An addiction can be classified as a mental illness as it is the progressive psychological deterioration resulting from dependence on a substance. Like other mental illnesses, substance abuse affects people from all ethnic, cultural and socioeconomic backgrounds. Genetics, environment, childhood experiences, peers and trauma play a significant role in the development of an addiction. Addiction is defined as a physical and psychological dependence on a mind-altering substance or as the compulsive dependence on a psychoactive substance.
The World Health Organization defines addiction as a dependence syndrome. The term dependence is used by the WHO in replacement of addiction, although they are both considered the same condition. This syndrome is a cluster of physiological, behavioral and cognitive phenomena that develops after repeated substance use.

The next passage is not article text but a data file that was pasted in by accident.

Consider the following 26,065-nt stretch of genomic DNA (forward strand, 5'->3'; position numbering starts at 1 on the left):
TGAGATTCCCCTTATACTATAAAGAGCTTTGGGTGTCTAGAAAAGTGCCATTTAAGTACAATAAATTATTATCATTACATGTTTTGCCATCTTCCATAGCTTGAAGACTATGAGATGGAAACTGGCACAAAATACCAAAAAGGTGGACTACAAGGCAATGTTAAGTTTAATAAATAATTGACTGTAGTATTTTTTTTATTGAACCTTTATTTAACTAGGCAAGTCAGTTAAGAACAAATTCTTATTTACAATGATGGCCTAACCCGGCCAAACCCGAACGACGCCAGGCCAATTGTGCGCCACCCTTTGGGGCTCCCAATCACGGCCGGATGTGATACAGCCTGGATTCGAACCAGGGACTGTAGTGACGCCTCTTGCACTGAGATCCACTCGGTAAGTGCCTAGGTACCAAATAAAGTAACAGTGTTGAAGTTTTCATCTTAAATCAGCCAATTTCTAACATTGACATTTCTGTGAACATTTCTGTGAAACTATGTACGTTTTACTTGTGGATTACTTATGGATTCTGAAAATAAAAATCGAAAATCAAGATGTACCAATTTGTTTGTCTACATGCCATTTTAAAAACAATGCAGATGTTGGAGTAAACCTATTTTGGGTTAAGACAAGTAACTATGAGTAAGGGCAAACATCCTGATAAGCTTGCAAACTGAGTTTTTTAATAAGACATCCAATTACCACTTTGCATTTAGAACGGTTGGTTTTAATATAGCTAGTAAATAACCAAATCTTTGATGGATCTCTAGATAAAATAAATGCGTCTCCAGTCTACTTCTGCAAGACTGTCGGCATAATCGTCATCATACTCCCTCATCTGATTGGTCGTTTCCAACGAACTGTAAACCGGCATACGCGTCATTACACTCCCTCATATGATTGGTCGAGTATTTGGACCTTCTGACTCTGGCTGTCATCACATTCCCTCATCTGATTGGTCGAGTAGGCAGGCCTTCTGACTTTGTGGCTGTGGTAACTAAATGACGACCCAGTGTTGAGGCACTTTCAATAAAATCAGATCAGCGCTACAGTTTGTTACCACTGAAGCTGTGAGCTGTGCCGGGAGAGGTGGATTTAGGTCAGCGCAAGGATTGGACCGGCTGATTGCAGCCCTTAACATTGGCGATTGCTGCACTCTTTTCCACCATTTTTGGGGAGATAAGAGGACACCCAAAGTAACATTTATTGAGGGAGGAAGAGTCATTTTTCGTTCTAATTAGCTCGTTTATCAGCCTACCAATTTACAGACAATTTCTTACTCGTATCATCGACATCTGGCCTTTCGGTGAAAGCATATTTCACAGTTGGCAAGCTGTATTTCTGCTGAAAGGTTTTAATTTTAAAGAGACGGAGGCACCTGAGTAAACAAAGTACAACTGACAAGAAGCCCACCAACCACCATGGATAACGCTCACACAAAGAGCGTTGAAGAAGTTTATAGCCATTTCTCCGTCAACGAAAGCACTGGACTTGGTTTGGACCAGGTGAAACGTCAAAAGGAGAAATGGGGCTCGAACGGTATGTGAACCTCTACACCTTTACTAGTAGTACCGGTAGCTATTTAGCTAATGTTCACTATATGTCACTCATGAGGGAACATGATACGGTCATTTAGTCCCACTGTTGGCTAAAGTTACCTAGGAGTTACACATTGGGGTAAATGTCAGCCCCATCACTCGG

The clinical definition of dependence syndrome, or addiction, includes the following elements:
- A strong desire or sense of compulsion to take the addictive substance
- Difficulties in controlling addictive behavior especially difficulty in stopping the consumption of substance and lack of control over quantity that is consumed.
- Physiological and psychological withdrawal symptoms when substance use has ceased or have been reduced e.g. tremors, irritability, hallucinations, anxiety etc.
- Evidence of tolerance, such that increased doses of the psychoactive substance are required in order to achieve effects originally produced by lower doses. In simple words, the body and mind develops tolerance to increasing amount of addictive substance.
- Neglect towards other non addictive forms of pleasure.
- Persistent substance use despite of overtly harmful consequences e.g. harm to the liver through excessive drinking, depressive mood states consequent to periods of heavy substance use, or drug-related impairment of cognitive functioning.